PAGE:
When you watch a good game on a Sunday afternoon, you know that the best team doesn’t always win. So many factors are in play on the field, but most teams are only as good as their coach.
When you’re operating your own company, you have to be the best coach possible for your team. I keep that in mind every day running my water and fire damage restoration business. Over the years, I’ve developed effective strategies that I believe are worth sharing.
How to Effectively Coach Your Team to Success
Being a good coach means wearing different hats – leader, mentor, counselor, and friend. Whether you’re directing an office staff or coordinating field crews, these techniques keep winning within everyone’s reach.
1. Give Your Team the Power
While you make it a point to hire qualified workers, they need to master the details unique to your business. Here at ServiceMaster Restoration by Zaba, my employees help people who face extremely challenging situations such as flood damage. It’s up to me to empower my teams to do their best.
When you provide team members with specific skill sets, you make it easier for everyone to navigate their jobs. Even when the learning curve is steep, you save a lot of headaches in the long run by using your coaching talents to get employees off to a good start.
2. Invest in Individual Success
Valuable team members strive to make positive contributions to your business, so help them expand their opportunities for success. Take the time to really know each employee. Understand his or her strengths and weaknesses, and nurture individual talents.
As the people working for me gain confidence and take on more responsibilities, we formulate expectations for the company as a team. We’re all in this together, and we all benefit when the business grows. Coaching individuals is an investment that pays off for everyone.
3. Encourage Employee Cross-Training
One of my office staff members showed a real aptitude for working with insurance companies. She followed through on that ability, and now she’s our go-to bridge between adjusters and customers. An employee who can wear many hats can be one of your most valuable team players.
When several employees can trade responsibilities, their flexibility increases efficiency and productivity. This really comes in handy when my crews face multiple emergency jobs. Cross-training boosts confidence too, and that’s always good for business.
4. Know How to Handle the Hard Stuff
Balancing professional lives with taking care of our families can seem overwhelming. Sometimes, situations in the office or the field create conflict. You need to stay in tune with how team members handle the load.
As I coach someone on staff through a difficult situation, I listen carefully and stay open-minded. I consider empathy to be a big part of my leadership skill set and use it to help employees work things out. It isn’t easy to handle the hard stuff, but you can’t ignore it.
5. Cheer Them on When They’re Winning
People working for you know when your interest is genuine. Everyone takes pride in doing their best. We all appreciate being told that we’re measuring up. Compliment that new hire for catching on so quickly. Congratulate the team for a job well-done.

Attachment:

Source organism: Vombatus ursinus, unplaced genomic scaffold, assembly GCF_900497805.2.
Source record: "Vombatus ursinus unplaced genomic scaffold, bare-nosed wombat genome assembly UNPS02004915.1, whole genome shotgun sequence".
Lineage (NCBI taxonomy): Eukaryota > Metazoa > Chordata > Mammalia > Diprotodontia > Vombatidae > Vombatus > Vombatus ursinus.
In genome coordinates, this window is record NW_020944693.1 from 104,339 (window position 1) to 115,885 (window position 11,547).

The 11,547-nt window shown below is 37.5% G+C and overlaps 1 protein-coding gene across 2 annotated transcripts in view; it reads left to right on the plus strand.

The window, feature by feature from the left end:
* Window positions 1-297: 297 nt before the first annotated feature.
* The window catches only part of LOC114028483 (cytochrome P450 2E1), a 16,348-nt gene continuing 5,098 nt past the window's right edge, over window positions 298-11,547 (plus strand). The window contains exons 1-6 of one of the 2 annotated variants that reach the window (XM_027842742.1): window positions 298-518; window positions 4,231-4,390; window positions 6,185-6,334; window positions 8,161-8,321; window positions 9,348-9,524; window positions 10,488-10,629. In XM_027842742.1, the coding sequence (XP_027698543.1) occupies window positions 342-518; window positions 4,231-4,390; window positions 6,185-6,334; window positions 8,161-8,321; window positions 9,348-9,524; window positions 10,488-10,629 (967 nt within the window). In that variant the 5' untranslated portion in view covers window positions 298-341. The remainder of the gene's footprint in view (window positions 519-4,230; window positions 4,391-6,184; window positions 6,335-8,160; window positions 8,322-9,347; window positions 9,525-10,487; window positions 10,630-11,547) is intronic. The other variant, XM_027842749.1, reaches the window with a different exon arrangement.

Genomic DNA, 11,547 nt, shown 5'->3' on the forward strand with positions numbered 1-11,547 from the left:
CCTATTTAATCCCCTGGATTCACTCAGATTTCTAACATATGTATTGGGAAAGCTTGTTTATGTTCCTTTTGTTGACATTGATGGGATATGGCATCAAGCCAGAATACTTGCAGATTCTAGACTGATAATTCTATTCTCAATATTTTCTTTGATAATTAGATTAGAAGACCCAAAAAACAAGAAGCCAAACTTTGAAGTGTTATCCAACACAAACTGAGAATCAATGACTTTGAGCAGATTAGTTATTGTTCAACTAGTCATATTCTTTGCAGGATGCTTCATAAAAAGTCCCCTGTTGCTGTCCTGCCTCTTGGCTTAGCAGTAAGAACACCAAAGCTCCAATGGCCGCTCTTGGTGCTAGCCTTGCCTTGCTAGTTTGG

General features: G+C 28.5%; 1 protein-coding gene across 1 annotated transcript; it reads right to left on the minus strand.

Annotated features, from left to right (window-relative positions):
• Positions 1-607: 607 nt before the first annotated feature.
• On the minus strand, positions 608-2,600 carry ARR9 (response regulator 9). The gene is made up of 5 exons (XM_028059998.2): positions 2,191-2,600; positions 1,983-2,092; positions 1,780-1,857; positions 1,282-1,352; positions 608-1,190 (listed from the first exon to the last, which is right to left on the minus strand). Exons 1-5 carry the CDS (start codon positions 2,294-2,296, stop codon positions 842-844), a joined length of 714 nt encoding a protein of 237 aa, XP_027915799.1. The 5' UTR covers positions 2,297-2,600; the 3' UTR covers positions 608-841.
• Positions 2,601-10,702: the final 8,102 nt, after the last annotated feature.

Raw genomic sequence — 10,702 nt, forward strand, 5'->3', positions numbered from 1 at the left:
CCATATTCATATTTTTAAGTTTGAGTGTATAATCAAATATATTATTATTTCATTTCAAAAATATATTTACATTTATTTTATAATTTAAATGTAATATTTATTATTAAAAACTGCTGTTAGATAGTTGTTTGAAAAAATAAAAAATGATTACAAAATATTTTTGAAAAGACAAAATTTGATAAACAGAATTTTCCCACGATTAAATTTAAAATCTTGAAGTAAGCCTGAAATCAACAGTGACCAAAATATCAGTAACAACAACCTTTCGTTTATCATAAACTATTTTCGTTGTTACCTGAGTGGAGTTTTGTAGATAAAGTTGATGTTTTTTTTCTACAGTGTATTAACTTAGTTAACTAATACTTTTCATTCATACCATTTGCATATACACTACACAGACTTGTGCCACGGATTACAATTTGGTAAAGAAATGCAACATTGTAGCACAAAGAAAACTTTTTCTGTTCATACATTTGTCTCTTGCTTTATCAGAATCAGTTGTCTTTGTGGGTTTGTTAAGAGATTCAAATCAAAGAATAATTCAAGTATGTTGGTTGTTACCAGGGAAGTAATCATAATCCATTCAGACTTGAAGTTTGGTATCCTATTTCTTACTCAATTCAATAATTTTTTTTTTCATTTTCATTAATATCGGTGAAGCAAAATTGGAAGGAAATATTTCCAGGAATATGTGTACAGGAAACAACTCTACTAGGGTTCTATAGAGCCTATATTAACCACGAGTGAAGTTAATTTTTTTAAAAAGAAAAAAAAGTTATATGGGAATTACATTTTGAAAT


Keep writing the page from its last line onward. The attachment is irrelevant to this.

As you set important business goals, ask your employees for ideas. Make them a part of the celebrations when you surpass expectations. Playing on a winning team is much more satisfying when everyone knows that their efforts are sincerely appreciated.
6. Keep Working on Your Coaching Skills
Always look for ways to improve your coaching talents. When you believe you’re doing a good job communicating, ask for honest input. If you face tough feedback, reflect on it instead of jumping to conclusions.
Distill the things that complicate your efforts, identify changes you can make right now, and concentrate on overcoming your shortcomings. No two great coaches do everything the same way, but we’re all better at our jobs when we focus on self-improvement.
7. As a Woman, Recognize Your Advantages
It’s important to recognize that our differences from men work to our advantage. In my experience, women are adaptable in all kinds of professional settings. We listen, understand and empathize, and that helps us help our teams.
We’re competitive, we know how to multi-task, and we’re natural-born leaders. We’ve made enormous progress in executive positions, and we’re finally getting the notice we deserve in male-dominated industries. When it comes to effectively coaching our teams, we’ve leveled the playing field, and we are fearless.
At the End of the Day
The challenges of running a business never end, but I’m confident that my employees know they can count on me no matter what happens. When you give your teams 110 percent, you make their jobs easier, and that makes your role as coach easier too.
Personal satisfaction goes hand in hand with professional success. At the end of the day, everyone heads home knowing they’ve done their very best. As their coach, you know that you’ve played an important role in making it happen.
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